Climate change could cost world economies between 1percent and 10percent of gross domestic product (GDP), depending on how soon industry responds to the problem, said law firm Webber Wentzel Bowens yesterday.
The Central Energy Fund yesterday launched their International Carbon Markets Business to allow for easier trading of carbon credits internationally.
The market was launched to encourage the development of projects that produce lower greenhouse gas emissions.
The strategy of the market was to offer a one-stop-shop for developers of carbon projects, "a service which is currently not offered by any South African company", the energy fund said.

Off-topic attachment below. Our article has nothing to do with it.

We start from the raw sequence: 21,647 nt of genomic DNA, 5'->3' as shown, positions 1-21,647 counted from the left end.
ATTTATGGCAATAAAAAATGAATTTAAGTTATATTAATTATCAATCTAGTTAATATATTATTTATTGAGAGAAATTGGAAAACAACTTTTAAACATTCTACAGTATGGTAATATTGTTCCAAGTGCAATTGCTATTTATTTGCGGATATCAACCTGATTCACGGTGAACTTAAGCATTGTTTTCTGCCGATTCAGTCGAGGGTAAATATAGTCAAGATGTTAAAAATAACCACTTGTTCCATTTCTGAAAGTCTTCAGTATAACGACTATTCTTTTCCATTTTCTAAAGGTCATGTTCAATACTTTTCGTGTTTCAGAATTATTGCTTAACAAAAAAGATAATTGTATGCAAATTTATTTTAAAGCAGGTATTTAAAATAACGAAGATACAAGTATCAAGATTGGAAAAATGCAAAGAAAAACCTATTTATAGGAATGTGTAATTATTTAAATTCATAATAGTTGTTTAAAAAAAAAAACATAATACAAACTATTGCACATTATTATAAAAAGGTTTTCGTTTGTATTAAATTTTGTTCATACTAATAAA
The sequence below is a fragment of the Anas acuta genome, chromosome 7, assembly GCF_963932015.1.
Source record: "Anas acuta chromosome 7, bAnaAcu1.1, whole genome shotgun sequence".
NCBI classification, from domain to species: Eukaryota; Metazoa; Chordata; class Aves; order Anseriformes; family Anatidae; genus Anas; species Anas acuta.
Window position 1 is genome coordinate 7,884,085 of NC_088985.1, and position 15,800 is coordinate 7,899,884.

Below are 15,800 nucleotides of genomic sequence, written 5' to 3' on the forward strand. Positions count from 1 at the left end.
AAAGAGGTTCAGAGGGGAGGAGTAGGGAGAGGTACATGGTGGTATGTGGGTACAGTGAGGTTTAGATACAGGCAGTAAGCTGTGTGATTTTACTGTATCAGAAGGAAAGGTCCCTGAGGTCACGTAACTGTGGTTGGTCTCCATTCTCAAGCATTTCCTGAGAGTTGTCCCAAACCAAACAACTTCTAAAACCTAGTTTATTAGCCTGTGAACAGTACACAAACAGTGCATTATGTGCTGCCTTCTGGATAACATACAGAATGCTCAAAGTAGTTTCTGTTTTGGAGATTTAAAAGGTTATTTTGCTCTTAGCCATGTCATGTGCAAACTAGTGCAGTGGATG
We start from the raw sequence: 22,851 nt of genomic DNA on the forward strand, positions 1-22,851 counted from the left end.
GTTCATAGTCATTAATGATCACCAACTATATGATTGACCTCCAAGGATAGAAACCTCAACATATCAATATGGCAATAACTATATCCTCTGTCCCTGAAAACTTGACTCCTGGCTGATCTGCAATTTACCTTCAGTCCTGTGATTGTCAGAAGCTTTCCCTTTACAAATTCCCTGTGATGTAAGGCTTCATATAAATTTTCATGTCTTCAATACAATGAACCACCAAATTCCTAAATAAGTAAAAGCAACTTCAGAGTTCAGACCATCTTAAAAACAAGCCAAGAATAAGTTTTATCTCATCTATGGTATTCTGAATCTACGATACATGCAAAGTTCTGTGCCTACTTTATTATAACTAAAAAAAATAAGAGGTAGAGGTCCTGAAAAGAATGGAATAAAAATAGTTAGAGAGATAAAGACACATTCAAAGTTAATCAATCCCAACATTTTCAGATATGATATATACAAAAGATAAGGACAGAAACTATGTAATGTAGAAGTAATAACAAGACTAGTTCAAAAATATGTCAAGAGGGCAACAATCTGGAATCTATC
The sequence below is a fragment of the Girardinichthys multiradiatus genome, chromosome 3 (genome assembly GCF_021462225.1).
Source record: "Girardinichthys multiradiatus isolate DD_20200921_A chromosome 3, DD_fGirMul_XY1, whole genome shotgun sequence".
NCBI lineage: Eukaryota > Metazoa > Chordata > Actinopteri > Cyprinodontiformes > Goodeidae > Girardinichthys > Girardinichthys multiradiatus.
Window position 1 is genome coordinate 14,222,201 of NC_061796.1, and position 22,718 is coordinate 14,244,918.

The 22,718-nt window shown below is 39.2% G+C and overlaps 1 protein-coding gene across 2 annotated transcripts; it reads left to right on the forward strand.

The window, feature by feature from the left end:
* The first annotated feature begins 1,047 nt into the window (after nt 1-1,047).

The JSE said that a carbon market was long overdue in South Africa and that while the country was a signatory of the Kyoto Protocol very little was being done to voluntarily lower emissions.
"While South Africa may be a third world country, we have the sophisticated financial markets systems in place to start trading in carbon products within the next month," said JSE strategy manager Siobhan Cleary.
Genesis Analytics senior associate Emily Tyler said Africa was in a difficult situation because the only way to prepare for climate change was to develop adaptive infrastructure, which most African countries did not have.